“A titillating, absurdist and dangerous screed on sex work, which, in her own words, is what that keeps Latham sane. I will add: stone cold lucid. Latham divulges the truth of female recklessness with her real treat of a mind. Dear Mr. Andrews is sweet and bitter and perfectly baked, cutting the lines between sugar babying, escorting and civilian work in a turbulent loop of righteousness.” — Tamara Faith Berger, author of Maidenhead, The Believer Book Award 2012

“In an absolute act of submission this playful, hilarious, candid book dares to lay things bare for our entertainment. Highly recommended.” — Susanna Kleeman, author of Twice

“A brutally honest candy trip dedicated to Lotte’s muse, the Daddy that got away. Each chapter unwraps relatable confessions about the nuanced motivations behind dating, love, work, and sex and where they stick together under capitalism and misogyny. Lotte's voice is sweet, perverse and deeply self-aware as she navigates the economics of defiance and goes at her own cavities with sharp picks.” — Sadie Lune, co-author of As You Wish, My Lady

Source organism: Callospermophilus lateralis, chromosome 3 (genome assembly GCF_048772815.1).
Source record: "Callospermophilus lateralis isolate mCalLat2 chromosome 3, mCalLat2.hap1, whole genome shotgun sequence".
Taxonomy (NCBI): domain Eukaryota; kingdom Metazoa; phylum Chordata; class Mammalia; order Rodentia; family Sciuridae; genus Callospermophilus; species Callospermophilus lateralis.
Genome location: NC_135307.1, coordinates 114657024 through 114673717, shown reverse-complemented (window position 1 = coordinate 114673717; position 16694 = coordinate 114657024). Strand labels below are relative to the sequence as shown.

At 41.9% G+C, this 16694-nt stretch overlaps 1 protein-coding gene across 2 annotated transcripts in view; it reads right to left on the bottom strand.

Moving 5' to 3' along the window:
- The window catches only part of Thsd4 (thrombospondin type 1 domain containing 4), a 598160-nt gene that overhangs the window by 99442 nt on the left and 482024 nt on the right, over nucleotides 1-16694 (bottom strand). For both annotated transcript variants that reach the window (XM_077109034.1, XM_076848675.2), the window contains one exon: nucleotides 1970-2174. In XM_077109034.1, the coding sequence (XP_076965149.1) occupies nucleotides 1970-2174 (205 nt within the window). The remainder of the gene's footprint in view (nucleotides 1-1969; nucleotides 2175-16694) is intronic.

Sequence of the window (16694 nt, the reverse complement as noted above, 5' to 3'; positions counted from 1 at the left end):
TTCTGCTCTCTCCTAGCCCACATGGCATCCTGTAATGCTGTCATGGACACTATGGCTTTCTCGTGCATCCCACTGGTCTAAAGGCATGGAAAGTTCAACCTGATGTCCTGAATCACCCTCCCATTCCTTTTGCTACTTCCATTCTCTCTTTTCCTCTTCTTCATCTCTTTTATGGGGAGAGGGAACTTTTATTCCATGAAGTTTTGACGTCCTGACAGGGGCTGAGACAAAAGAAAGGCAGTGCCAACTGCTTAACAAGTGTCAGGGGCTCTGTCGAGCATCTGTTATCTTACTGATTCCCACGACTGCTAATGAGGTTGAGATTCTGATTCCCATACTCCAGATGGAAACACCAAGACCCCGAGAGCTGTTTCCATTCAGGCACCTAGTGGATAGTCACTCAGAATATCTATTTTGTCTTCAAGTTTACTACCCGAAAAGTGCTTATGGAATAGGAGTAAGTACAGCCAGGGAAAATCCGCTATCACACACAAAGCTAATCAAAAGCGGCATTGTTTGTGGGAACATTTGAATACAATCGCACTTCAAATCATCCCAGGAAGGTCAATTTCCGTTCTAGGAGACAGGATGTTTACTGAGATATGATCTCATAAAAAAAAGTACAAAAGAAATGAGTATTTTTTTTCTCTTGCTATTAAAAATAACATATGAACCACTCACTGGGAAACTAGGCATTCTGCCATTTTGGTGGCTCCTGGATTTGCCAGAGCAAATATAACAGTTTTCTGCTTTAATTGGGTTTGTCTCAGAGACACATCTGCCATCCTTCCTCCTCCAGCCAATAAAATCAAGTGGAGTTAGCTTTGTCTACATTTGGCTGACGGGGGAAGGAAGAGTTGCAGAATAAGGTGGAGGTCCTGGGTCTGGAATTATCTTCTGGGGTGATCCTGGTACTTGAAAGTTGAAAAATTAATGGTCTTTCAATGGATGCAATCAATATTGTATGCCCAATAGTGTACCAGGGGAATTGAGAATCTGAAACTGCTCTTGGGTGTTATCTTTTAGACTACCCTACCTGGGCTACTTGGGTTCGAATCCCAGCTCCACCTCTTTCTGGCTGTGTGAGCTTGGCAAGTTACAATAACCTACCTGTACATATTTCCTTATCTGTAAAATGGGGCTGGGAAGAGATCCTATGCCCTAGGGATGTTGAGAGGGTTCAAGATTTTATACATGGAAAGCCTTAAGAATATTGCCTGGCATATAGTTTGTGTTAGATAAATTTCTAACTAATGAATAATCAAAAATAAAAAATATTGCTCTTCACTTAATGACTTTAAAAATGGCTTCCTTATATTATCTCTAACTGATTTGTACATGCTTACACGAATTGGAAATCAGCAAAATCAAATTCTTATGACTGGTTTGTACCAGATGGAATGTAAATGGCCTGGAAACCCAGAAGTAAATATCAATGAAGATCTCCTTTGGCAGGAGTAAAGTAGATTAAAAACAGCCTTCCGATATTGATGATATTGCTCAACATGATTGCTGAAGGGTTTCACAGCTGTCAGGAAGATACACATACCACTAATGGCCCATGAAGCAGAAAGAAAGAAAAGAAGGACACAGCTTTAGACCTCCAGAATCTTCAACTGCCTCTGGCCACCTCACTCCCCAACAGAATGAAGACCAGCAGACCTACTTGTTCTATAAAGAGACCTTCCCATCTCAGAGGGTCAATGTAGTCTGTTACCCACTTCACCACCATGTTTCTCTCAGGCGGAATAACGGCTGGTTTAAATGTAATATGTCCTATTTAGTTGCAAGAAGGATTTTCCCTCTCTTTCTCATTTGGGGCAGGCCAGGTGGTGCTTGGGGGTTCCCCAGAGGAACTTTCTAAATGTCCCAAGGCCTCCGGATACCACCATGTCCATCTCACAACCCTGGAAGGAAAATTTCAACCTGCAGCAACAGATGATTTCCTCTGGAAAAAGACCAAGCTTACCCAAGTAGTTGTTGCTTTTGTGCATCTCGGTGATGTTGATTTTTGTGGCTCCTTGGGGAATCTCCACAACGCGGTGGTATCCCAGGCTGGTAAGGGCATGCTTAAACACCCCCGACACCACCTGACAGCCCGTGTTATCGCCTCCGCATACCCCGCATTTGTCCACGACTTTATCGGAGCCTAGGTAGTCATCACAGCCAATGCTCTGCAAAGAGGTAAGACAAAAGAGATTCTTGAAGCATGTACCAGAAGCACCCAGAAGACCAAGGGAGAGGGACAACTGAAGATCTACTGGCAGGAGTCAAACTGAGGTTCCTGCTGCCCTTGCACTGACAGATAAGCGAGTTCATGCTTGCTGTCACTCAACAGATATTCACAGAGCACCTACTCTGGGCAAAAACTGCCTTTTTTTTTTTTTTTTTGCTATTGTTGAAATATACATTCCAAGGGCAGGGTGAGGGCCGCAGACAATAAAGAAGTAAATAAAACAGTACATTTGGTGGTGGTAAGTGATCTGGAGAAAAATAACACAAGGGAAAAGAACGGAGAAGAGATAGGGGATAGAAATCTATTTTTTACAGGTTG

“She’ll show you ‘how much loneliness there is in the world,’ among so many life lessons. This book is Lotte’s clarion call for compassion. Go ahead, readers, take a deep peek. What’s not to love about Dear Mr Andrews? Absolutely fucking nothing. Guts Publishing hits another one out of the cricket field. This book is a victory for all women.” — Karla Linn Merrifield, author of My Body the Guitar, 2021 National Book Award Nominee

 

“Filthy and fascinating – a frank, complex, thoughtful memoir, told in a (mostly) one-sided epistolary format. Dear Mr Andrews offers a unique window into the world of sugar dating. It's a visceral and viscerally enjoyable read – honest, insightful, vital, dirty and sublime.” — Kristan X, author of Lascivity